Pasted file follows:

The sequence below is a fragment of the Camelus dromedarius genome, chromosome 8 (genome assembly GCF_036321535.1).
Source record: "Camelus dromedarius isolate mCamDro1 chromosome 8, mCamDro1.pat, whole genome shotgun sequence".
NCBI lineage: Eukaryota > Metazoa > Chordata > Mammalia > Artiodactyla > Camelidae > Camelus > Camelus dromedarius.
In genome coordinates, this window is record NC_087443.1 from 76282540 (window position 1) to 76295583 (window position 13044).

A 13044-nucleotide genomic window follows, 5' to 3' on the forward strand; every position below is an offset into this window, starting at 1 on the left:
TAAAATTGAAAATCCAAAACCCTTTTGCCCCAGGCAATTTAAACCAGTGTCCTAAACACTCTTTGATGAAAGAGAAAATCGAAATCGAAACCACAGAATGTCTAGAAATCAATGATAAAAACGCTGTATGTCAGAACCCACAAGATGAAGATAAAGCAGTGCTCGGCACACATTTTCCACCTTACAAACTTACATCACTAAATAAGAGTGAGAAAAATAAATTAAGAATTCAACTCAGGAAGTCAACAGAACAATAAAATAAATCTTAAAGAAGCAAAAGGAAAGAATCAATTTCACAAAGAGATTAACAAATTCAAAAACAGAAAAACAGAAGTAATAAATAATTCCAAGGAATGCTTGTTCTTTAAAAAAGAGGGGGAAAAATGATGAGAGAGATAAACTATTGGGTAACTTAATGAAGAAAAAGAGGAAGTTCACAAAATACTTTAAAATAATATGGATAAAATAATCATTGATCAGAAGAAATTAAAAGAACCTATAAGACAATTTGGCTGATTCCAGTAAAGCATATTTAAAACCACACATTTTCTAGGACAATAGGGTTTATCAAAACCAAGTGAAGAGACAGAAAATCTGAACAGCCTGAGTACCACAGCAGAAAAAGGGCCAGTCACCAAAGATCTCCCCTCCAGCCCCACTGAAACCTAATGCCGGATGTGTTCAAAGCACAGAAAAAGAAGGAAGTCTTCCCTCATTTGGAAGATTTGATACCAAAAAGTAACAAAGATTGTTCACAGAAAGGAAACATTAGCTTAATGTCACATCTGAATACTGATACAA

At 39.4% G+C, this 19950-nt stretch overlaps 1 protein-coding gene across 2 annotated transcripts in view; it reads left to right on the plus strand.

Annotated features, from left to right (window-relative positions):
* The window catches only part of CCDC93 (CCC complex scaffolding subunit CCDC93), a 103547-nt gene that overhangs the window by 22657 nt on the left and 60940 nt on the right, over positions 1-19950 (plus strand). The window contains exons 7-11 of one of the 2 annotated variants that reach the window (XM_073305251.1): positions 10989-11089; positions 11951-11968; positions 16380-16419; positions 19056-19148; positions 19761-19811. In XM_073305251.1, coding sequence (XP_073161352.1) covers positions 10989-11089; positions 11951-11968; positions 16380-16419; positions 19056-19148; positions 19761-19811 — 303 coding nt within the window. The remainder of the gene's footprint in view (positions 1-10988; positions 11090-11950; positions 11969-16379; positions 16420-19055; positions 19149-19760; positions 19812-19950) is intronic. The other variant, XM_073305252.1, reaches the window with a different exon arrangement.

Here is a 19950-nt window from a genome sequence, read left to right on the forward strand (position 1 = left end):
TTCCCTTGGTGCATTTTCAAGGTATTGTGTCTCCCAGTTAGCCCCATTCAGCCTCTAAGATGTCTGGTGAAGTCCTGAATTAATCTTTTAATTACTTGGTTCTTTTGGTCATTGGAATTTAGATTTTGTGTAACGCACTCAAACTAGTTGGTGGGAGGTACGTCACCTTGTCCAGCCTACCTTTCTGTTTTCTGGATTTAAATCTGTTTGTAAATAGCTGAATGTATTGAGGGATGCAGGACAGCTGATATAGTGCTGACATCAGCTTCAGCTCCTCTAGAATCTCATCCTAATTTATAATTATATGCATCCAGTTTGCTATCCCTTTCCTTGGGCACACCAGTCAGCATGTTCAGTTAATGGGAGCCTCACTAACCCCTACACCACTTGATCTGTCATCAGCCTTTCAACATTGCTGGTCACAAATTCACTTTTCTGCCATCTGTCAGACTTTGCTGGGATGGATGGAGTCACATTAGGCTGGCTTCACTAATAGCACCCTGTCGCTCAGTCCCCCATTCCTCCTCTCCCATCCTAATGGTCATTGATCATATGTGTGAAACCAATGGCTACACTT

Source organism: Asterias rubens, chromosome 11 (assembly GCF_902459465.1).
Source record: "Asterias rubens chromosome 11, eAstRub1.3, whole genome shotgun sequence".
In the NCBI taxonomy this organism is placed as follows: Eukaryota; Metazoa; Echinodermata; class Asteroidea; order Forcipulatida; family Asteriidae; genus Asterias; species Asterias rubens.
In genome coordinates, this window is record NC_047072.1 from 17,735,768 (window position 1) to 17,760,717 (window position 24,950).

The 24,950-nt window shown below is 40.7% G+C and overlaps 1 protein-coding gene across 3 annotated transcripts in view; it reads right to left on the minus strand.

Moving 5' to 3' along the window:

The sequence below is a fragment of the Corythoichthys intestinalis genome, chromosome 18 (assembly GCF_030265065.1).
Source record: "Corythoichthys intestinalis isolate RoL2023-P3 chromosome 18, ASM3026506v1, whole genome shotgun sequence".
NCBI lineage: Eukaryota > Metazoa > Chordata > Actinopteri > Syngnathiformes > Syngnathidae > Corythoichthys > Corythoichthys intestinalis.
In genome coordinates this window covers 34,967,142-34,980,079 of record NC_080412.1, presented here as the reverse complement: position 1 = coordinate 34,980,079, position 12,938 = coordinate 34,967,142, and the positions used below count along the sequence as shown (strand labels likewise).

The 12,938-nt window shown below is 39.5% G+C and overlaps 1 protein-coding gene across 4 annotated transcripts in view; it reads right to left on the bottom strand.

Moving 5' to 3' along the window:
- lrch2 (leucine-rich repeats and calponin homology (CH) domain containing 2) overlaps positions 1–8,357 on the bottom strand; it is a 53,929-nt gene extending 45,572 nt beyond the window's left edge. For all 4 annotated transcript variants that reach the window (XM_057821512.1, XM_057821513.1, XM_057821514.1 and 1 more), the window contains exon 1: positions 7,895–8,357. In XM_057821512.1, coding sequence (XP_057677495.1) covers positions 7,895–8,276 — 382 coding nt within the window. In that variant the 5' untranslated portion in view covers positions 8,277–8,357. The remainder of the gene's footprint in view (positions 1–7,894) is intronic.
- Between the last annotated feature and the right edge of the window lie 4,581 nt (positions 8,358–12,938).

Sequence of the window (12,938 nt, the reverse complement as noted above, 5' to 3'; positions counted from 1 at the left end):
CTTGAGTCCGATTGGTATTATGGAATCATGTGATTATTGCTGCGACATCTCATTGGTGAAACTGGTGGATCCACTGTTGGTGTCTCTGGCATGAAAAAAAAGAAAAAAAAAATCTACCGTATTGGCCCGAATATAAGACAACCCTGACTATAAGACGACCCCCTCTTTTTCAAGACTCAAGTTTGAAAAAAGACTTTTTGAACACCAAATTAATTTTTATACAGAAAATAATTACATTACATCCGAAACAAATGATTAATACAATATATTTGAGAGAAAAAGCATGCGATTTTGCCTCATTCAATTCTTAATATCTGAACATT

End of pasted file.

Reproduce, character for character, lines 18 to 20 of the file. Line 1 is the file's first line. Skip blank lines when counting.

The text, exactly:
The sequence below is a fragment of the Corythoichthys intestinalis genome, chromosome 18 (assembly GCF_030265065.1).
Source record: "Corythoichthys intestinalis isolate RoL2023-P3 chromosome 18, ASM3026506v1, whole genome shotgun sequence".
NCBI lineage: Eukaryota > Metazoa > Chordata > Actinopteri > Syngnathiformes > Syngnathidae > Corythoichthys > Corythoichthys intestinalis.